# Inequality between Hausdorff measure and spherical Hausdorff measure

I have a doubt on spherical Hausdorff measure. Given $k, \delta \in (0,\infty)$, the $\delta$-Hausdorff premeasure is defined for $E\subset \mathbb R^n$ as: $$\mathcal H^k_\delta(E):=\inf\{\sum_j\alpha_k \frac{\text{ diam}E_j^k}{2^k}: E\subset \bigcup E_j, \text{ diam}E_j\leq \delta\},$$ where $\alpha_k=\frac{2 \pi^\frac{k}{2}}{k\Gamma(\frac{m}{2})}.$

The spherical Hausdorff $\delta$-premeasure $\mathcal S^k_\delta$ differs from the last one in the fact that coverings made only by balls are allowed.

With this definition it is clear that $\mathcal H^k_\delta \leq \mathcal S^k_\delta$. But it is also true that $\mathcal S^k_\delta\leq 2^k \mathcal H^k_\delta.$ My question is: why is this true?

I've though that, for any $\epsilon>0$, there exists a $\delta$-covering $\{E_j\}$ of $E$ such that $$\sum_j \alpha _k\frac{\text{ diam}E_j^k}{2^k}\leq\sum_j \alpha^k \text{ diam}E_j^k\leq 2^k\mathcal H^k_\delta(E)+2^k\epsilon.$$ Now, I would finished the proof if I could assume that the covering $\{E_j\}$ is made by balls, because I would have $$\mathcal S^k_\delta(E)\leq\sum_j\alpha_k \frac{\text{ diam}E_j^k}{2^k}\leq\sum_j \alpha^k \text{ diam}E_j^k\leq 2^k\mathcal H^k_\delta(E)+2^k\epsilon,$$ and by the arbitrariety of $\epsilon$ it would follow $\mathcal S^k_\delta\leq 2^k \mathcal H^k_\delta.$ Can I assume this?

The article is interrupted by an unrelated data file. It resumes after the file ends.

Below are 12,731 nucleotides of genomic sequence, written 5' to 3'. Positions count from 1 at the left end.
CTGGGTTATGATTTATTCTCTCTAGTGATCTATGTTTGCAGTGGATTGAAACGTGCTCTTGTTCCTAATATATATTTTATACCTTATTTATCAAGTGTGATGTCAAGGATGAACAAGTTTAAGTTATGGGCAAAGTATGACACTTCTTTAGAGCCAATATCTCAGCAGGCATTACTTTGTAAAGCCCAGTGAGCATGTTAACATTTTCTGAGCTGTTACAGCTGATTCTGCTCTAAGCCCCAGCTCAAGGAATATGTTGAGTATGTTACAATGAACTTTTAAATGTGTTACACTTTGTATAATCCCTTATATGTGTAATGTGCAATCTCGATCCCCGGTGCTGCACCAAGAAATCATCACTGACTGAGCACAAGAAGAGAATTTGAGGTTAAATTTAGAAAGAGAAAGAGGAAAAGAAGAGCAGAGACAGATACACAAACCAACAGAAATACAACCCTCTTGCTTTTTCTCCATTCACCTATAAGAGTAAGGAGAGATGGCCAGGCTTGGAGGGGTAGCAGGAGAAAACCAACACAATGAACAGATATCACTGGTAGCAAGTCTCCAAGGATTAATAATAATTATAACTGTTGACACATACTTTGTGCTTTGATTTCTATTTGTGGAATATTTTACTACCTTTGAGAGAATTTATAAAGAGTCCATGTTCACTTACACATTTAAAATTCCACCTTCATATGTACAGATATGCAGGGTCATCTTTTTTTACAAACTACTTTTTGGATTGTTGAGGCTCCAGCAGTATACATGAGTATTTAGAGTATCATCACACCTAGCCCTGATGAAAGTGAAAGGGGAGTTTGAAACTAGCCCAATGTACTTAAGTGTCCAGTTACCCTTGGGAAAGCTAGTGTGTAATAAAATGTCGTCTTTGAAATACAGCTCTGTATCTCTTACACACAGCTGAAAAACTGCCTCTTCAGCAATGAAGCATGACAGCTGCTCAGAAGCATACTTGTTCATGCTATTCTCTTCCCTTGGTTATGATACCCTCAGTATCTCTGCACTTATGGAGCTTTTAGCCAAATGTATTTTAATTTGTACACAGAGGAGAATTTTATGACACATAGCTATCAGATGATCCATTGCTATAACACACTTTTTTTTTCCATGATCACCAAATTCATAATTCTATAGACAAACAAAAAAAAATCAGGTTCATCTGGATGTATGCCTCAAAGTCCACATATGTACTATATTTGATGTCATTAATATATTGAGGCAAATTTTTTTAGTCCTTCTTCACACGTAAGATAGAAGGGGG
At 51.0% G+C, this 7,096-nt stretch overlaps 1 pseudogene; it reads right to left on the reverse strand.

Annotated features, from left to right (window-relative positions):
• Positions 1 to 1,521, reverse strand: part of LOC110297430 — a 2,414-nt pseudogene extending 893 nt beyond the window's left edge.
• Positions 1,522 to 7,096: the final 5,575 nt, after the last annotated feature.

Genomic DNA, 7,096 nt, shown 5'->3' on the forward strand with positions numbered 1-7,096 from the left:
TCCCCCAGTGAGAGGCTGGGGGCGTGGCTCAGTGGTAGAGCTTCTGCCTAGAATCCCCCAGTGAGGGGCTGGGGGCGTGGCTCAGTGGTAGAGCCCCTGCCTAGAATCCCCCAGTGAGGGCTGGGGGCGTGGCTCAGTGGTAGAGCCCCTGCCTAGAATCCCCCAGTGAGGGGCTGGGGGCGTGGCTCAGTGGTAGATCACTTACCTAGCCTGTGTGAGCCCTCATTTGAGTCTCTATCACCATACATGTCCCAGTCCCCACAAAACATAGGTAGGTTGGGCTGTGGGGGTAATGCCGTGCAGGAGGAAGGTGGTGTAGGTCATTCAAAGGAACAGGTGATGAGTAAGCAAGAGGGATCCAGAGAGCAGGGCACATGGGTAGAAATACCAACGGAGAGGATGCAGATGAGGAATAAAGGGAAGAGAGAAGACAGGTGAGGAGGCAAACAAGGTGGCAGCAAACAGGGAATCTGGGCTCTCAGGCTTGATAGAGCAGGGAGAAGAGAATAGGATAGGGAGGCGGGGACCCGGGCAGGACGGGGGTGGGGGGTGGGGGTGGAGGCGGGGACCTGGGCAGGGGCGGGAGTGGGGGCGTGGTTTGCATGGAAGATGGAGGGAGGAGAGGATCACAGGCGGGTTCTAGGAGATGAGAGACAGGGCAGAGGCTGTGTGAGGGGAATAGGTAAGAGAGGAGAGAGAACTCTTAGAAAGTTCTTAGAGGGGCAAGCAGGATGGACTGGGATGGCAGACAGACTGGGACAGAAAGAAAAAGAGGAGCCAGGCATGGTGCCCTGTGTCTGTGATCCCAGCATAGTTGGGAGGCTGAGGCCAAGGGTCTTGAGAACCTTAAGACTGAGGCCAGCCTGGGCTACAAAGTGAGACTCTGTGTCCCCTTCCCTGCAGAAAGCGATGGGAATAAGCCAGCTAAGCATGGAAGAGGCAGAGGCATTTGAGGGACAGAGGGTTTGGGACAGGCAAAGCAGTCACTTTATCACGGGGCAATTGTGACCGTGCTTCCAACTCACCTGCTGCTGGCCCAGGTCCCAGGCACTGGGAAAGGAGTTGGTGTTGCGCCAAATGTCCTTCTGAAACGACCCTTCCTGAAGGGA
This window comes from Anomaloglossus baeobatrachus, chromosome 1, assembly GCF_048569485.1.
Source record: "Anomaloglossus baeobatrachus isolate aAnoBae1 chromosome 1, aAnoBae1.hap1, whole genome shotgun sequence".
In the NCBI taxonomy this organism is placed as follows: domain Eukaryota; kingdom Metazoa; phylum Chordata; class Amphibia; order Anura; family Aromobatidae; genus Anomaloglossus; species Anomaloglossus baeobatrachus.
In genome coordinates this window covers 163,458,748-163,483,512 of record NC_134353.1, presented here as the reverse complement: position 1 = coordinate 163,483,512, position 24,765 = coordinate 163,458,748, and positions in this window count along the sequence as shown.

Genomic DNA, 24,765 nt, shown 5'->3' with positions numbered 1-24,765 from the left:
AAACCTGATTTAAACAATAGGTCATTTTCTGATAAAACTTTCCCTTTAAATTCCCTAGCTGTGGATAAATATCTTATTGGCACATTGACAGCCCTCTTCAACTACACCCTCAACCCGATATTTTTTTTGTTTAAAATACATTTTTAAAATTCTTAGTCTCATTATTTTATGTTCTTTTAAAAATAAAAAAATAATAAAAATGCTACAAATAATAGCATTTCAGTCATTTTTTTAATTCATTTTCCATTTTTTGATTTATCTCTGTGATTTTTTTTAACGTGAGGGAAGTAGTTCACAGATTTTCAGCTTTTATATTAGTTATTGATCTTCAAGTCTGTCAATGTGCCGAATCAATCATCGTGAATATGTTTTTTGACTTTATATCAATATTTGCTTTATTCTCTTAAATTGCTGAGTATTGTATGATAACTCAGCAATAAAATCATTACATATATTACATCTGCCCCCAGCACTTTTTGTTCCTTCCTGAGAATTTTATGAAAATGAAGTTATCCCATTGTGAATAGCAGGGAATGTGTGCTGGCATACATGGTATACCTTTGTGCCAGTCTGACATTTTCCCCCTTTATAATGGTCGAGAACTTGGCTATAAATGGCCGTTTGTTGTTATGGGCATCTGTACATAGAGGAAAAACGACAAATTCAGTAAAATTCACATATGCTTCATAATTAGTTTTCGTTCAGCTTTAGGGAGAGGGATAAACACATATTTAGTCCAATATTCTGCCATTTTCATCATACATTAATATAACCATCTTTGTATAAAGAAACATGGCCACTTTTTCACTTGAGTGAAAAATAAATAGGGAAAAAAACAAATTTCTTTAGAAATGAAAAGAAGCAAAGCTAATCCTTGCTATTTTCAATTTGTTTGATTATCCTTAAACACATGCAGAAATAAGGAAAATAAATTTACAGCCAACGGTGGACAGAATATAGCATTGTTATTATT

Also, why and where spherical Hausdorff measure is useful?

If $\{E_j\}$ is a covering of $E$ with sets whose diameter does not exceed $\delta$, you can select points $x_j \in E_j$ and consider the balls $\newcommand{\diam}{\mathrm{diam}\, }B_j = B(x_j,\diam E_j)$. Then $E_j \subset B_j$ and $\diam B_j = 2\diam E_j$ so that $\{B_j\}$ covers $E$, $\diam B_j \le 2\delta$ for all $j$, and $$S_{2\delta}^k(E) \le \sum_j \alpha_j \frac{(\diam B_j)^k}{2^k} = 2^k \sum_j \alpha_j\frac{(\diam E_j)^k}{2^k}.$$ Take the infimum over all such families $\{E_k\}$ to get $$S_{2\delta}^k(E) \le 2^k H_\delta^k(E).$$
In fact, the constant $2^k$ can be improved to $\left( \dfrac{2n}{n+1} \right)^{k/2}$.
• Thank you your answer. I think you meant to write $\text{diam} B_j=2\text{diam }E_j.$ Sep 23, 2015 at 8:07
• I don't understand why $B_j$ exists here. Say $E=[0,1]\cap\mathbb{Q}$ in $\mathbb{R}$, then one of the covering could be singletons. And thus $\mathcal{H}^1(E)=0$ but $\mathcal{S}^1(E)=1$. Jan 24, 2020 at 12:53
• Why would you think that $S^1(E) = 1$? Jan 24, 2020 at 15:10